There are common themes which underlie much of my writing – strong female characters, the importance of choices, choosing one’s destiny, and the overcoming of difference or obstacles. I like to deal with a complex cultural milieu in my writing, which is strongly influenced by my sometimes surreal experience of growing up in apartheid South Africa. Aranya is a pure flight of the imagination, but a discerning reader will see these themes cropping up in different ways.

What books have most influenced your life most?
For hard science fiction, Isaac Asimov’s Robots series has to take it, within a great story is a timeless dealing with the human condition and an examination of moral and ethical choices through the eyes of his robots. The Bible is always my moral and spiritual compass. And in terms of pure writing, Anne McCaffrey’s world of Pern has always inspired me with the courage of her characters, sometimes in the face of great odds.

If you had to choose, which writer would you consider a mentor?
Definitely Anne McCaffrey – an amazing writer who built memorable worlds populated with warm, living characters, both dragon and human.

What book are you reading now?
Right now I’m reading The Tale of Despereaux by Kate DiCamillo, which mines many of the classic themes of good/evil, and the light/darkness of the spirit. Some parts struck me as too dark for younger children, but I enjoyed this fable, which is so rich at many levels.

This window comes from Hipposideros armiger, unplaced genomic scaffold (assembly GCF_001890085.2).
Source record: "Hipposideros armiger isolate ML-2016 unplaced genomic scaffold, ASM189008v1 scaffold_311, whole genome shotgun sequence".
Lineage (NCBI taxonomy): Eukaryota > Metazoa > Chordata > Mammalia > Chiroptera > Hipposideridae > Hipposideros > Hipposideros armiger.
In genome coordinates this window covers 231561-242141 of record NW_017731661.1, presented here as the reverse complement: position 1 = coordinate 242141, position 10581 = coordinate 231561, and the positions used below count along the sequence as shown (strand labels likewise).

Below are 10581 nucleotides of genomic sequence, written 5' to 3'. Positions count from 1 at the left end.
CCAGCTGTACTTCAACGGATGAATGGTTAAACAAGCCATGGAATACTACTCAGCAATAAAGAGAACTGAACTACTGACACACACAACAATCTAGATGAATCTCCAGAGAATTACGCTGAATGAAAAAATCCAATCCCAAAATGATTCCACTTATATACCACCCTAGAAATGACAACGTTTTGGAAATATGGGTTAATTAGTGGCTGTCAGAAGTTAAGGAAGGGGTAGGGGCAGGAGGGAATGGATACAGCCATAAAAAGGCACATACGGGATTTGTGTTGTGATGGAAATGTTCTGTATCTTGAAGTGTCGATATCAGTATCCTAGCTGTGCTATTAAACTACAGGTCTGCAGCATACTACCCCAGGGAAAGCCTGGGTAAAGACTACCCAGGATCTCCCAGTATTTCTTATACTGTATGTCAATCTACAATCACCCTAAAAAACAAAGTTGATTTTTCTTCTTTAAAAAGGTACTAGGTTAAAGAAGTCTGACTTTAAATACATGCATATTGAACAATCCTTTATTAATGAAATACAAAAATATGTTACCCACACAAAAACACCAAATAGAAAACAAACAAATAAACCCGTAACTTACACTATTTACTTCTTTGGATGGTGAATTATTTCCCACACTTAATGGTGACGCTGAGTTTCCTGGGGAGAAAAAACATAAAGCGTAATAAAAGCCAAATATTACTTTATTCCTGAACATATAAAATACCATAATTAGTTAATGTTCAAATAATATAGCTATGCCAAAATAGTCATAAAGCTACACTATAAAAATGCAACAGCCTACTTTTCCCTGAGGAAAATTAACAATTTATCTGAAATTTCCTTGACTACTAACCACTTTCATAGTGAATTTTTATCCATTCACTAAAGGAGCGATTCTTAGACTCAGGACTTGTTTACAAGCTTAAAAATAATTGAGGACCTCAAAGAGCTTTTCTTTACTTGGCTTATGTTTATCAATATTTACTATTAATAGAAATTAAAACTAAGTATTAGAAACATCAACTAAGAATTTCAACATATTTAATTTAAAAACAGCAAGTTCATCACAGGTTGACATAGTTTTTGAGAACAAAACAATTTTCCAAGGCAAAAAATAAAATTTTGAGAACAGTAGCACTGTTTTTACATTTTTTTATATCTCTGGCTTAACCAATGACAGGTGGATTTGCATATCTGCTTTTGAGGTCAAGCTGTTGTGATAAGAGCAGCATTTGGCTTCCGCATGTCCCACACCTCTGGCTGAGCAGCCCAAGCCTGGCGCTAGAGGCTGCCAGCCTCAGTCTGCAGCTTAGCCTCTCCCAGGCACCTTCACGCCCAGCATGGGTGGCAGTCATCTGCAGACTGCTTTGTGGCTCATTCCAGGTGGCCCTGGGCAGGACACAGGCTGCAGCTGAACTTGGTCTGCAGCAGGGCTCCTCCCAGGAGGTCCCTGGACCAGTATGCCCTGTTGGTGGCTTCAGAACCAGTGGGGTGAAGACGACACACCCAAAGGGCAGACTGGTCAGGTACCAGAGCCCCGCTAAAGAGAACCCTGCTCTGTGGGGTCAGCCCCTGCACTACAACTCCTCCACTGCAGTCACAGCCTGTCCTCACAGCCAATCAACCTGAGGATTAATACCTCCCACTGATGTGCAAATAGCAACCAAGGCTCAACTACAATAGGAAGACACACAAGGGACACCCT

Are there any new authors that have grasped your interest?
I read a lot of Indie authors at the moment. There are two new authors I read and really enjoyed recently, Anna Herlihy’s The Watch – an excellent dystopian novel inside a cover I disliked, and Eliza Wyatt’s Painted – this novel has a unique take on magic, combined with a courageous choice of heroine, a woman with Moebius Syndrome.

What are your current projects?
I am currently working on 3 projects – the sequels of Aranya and The Pygmy Dragon, and on the 5th book in my Shioni of Sheba series, The Fiuri Realms. After that I’d love to return to IsleSongand write the sequel to The Girl who Sang with Whales.

Name one entity that you feel supported you outside of family members.
I work with a group of Indie authors on Goodreads who have offered excellent support and beta reading. Thanks!

What would you like my readers to know?

That the good in a person is what counts in the end, above and beyond all else.